Elon Musk has filled the void vacated by Donald Trump on Twitter, mirroring the former president’s behavior on the platform through his promotion of misinformation, attacks on news organizations, and desire to rule by tweet.
Take Musk’s last 24 hours on the platform for example: The billionaire gave credence to a fringe conspiracy theory about the brutal attack on Paul Pelosi. Musk attacked media outlets for reporting on Musk’s irresponsible behaviour. Musk trolled The New York Times in one tweet and chastised The Guardian as a “far left wing propaganda machine” in another.
Musk showed that he wants to run Twitter, a social media institution, by sending tweets. Musk is a renunciator of the formal, traditional style corporate governance that his predecessors used. In fact, he’s blown that model up. Twitter has yet to issue one formal press release (that I’m aware of) since Musk took over, but the platform has made plenty of news.
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Instead of communicating through conventional means, Musk has chosen to make significant news through seemingly off-the-cuff tweets — just like Trump. For example, Musk disclosed that “the whole verification process is being revamped” in a random reply messageTo a photographer. This announcement is usually done in highly choreographed fashion.
The worry about Musk’s behavior, however, is not about how he announces changes to the platform. It’s about the recklessness in the way he operates.
Twitter is an important communications platform that plays an outsized role in our information environment — and it is one that the billionaire now unilaterally controls. As the steward of the platform, Musk has an implicit responsibility to make sure that it doesn’t become, as he put it, a “hellscape.”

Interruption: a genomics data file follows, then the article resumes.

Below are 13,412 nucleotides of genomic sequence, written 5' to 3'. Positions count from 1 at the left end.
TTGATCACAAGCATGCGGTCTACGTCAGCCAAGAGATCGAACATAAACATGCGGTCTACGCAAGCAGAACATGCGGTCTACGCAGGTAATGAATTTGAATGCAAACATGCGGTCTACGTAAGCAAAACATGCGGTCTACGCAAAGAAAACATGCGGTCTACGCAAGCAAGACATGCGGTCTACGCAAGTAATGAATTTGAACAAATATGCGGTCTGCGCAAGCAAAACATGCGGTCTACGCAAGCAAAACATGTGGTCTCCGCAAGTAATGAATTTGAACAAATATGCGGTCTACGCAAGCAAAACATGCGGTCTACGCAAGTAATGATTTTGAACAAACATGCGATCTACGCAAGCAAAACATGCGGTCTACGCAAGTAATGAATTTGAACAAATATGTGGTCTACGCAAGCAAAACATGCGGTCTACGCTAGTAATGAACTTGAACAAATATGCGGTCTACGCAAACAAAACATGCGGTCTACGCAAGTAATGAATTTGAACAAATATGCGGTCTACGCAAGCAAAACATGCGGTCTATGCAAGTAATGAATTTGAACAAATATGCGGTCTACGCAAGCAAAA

But since he ascended to “Chief Twit,” Musk’s actions have suggested he simply does not care about it.
Musk has contaminated not only the information environment that he currently controls, but also the infrastructure that was put in place to assist users to sort through the chaos. SME reports that Musk plans to take away the blue verification badges from public figures and institutions who do not pay.
At first glance, charging for badges may seem like a business strategy. This move has significant implications on the information environment. Users will find it more difficult to tell the difference between genuine and fraudulent accounts.
Perhaps that is what the point of it all.
The right has for years lashed out at “blue checks,” whom in their eyes represent elitist gatekeepers who control the conversation, even though many conservatives also don blue badges. Conservatives are sure to be pleased when they take away the blue checks that they don’t have and give off an air of authority based on the profile they are added to.
Musk’s authorized biographer, Walter Isaacson, tweeted in 2018 that “the best thing” one could do to “save social networks, the internet, civil discourse, democracy, email, and reduce hacking would be authenticating users.”
Musk has decided to reverse his original tweet almost five years ago. That speaks volumes about his management style on Twitter.